The Seattle Mariners are a colossal mess.
Yep.

10-Second Film Reviews #19

As violent as an NBA brawl but without the sucker punch: it's my 10-second film reviews!

Movies I've seen this past week, along with my Netflix ratings (out of five stars):

Fallen Angel: A film noir with plenty of mood and mystique to spare. The dialogue is quick, hard and tough. The middle of the story is the movie's crescendo. The interesting second act is sandwiched by a dull beginning and an absurd ending (***)

Accepted: Never mind the plot doesn't make much sense. In these sorts of sordid comedies the story isn't relegated to the backseat; it goes flying out the trunk. The character are lame when they're supposed to be funny and wooden in the dramatic moments (see protagonist's parents), although Jonah Hill delivers a few good laughs. (*)

Elevator to the Gallows: There's a bit too much reliance on chance and fortune to truly believe this murder drama, but it's an intriguing story nonetheless. Situations the characters endure (either through coincidence or their own volition) are tense, amusing and even a little wry. (****)

Laura: An excellent detective film. Dana Andrews, who also appears in Fallen Angel, gives a great performance as the persuasive cop. Gene Tierney is stunning and cryptic as the titular character everyone falls in love with. The entire cast is stellar. Directed by Otto Preminger, who crafts a stark world of slights and shadiness in this wonderful whodunit. (*****)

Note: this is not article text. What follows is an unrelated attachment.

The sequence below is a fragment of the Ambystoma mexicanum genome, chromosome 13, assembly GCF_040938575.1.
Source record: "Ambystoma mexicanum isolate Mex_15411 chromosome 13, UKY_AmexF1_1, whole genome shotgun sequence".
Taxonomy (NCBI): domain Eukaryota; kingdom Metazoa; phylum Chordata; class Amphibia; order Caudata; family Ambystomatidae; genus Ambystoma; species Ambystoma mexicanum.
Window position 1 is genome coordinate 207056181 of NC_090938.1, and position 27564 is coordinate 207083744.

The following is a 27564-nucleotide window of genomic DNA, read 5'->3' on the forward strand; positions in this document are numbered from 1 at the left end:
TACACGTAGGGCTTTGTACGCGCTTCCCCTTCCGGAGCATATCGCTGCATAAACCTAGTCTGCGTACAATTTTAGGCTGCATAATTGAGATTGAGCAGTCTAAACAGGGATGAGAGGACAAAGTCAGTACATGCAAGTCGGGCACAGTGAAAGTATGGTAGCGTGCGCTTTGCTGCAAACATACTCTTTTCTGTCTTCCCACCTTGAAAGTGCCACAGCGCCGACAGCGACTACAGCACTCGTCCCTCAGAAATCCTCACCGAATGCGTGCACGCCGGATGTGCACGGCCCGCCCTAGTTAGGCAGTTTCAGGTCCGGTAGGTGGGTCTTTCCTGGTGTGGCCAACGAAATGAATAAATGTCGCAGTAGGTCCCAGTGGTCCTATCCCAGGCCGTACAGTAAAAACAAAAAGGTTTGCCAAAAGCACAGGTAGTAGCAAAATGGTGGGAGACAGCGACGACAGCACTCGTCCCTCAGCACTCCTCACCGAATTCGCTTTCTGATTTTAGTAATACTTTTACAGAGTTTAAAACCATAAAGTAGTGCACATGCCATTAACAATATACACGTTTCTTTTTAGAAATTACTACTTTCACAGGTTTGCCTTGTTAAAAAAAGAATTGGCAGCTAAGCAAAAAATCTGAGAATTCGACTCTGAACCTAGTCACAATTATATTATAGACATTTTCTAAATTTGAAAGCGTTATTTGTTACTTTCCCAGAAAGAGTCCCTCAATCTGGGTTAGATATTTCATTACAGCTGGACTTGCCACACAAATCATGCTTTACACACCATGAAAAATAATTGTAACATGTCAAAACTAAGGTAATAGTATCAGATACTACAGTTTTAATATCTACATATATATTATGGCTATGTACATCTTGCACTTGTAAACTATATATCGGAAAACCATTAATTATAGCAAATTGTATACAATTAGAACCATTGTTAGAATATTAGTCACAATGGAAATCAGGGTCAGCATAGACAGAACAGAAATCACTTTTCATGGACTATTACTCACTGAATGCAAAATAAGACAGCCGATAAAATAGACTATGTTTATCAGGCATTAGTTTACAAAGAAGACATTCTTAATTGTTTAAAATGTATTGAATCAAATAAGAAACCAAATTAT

Wednesday, December 20, 2006

Michelle Wie: Asian First, Golfer Second

Michelle Wie intends to follow in the footsteps of another famous Asian golf, Eldrick "Tiger" Woods, and attend Stanford University.

Unlike Tiger, however, Michelle will not play golf at the collegiate level as she is already a professional on the LPGA Tour. She doesn't know what her major will be, although she plans on leaving college as another snot-nosed, high-brow Korean. As if there weren't enough of those around...

Tuesday, December 19, 2006

Things That Make You Go "Huh?"

I was browsing NBADraft.net when I came across Anton Ponkrashov's profile:

NBA Comparison: Zoran Planinic (less athletic)

A less athletic version of Zoran Planinic? What's that? Regular folk?

Monday, December 18, 2006

Quick Hits